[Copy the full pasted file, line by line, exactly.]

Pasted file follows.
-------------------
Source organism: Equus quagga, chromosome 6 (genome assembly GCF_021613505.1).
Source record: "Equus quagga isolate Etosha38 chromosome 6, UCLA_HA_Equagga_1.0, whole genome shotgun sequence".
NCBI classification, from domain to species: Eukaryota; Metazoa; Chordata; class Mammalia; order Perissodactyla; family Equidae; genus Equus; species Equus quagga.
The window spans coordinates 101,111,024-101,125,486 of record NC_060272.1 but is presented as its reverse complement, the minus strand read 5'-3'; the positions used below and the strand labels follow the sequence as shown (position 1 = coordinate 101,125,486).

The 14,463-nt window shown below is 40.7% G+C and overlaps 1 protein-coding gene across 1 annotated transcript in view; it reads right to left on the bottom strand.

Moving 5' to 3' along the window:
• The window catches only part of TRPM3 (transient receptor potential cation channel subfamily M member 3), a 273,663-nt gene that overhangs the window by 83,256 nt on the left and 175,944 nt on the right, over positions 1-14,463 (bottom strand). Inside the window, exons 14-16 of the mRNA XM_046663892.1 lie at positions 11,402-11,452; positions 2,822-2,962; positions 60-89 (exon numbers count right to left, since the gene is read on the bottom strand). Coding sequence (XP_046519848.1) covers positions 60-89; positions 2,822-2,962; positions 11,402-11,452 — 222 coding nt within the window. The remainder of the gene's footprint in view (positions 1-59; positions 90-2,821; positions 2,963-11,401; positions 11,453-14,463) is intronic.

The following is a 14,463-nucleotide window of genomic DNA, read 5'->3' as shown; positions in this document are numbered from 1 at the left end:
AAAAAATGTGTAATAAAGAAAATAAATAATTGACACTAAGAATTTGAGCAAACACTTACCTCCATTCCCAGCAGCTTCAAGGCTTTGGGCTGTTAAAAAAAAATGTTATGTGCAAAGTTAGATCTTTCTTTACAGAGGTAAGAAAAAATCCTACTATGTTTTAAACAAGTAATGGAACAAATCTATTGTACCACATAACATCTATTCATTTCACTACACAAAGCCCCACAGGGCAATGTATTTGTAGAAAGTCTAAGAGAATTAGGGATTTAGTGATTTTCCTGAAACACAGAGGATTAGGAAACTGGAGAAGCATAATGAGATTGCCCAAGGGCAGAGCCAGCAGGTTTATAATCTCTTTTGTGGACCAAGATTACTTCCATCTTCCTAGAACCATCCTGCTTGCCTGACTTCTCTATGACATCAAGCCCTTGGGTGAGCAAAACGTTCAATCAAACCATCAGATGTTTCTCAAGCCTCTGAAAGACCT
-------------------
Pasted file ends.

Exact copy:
Source organism: Equus quagga, chromosome 6 (genome assembly GCF_021613505.1).
Source record: "Equus quagga isolate Etosha38 chromosome 6, UCLA_HA_Equagga_1.0, whole genome shotgun sequence".
NCBI classification, from domain to species: Eukaryota; Metazoa; Chordata; class Mammalia; order Perissodactyla; family Equidae; genus Equus; species Equus quagga.
The window spans coordinates 101,111,024-101,125,486 of record NC_060272.1 but is presented as its reverse complement, the minus strand read 5'-3'; the positions used below and the strand labels follow the sequence as shown (position 1 = coordinate 101,125,486).

The 14,463-nt window shown below is 40.7% G+C and overlaps 1 protein-coding gene across 1 annotated transcript in view; it reads right to left on the bottom strand.

Moving 5' to 3' along the window:
• The window catches only part of TRPM3 (transient receptor potential cation channel subfamily M member 3), a 273,663-nt gene that overhangs the window by 83,256 nt on the left and 175,944 nt on the right, over positions 1-14,463 (bottom strand). Inside the window, exons 14-16 of the mRNA XM_046663892.1 lie at positions 11,402-11,452; positions 2,822-2,962; positions 60-89 (exon numbers count right to left, since the gene is read on the bottom strand). Coding sequence (XP_046519848.1) covers positions 60-89; positions 2,822-2,962; positions 11,402-11,452 — 222 coding nt within the window. The remainder of the gene's footprint in view (positions 1-59; positions 90-2,821; positions 2,963-11,401; positions 11,453-14,463) is intronic.

The following is a 14,463-nucleotide window of genomic DNA, read 5'->3' as shown; positions in this document are numbered from 1 at the left end:
AAAAAATGTGTAATAAAGAAAATAAATAATTGACACTAAGAATTTGAGCAAACACTTACCTCCATTCCCAGCAGCTTCAAGGCTTTGGGCTGTTAAAAAAAAATGTTATGTGCAAAGTTAGATCTTTCTTTACAGAGGTAAGAAAAAATCCTACTATGTTTTAAACAAGTAATGGAACAAATCTATTGTACCACATAACATCTATTCATTTCACTACACAAAGCCCCACAGGGCAATGTATTTGTAGAAAGTCTAAGAGAATTAGGGATTTAGTGATTTTCCTGAAACACAGAGGATTAGGAAACTGGAGAAGCATAATGAGATTGCCCAAGGGCAGAGCCAGCAGGTTTATAATCTCTTTTGTGGACCAAGATTACTTCCATCTTCCTAGAACCATCCTGCTTGCCTGACTTCTCTATGACATCAAGCCCTTGGGTGAGCAAAACGTTCAATCAAACCATCAGATGTTTCTCAAGCCTCTGAAAGACCT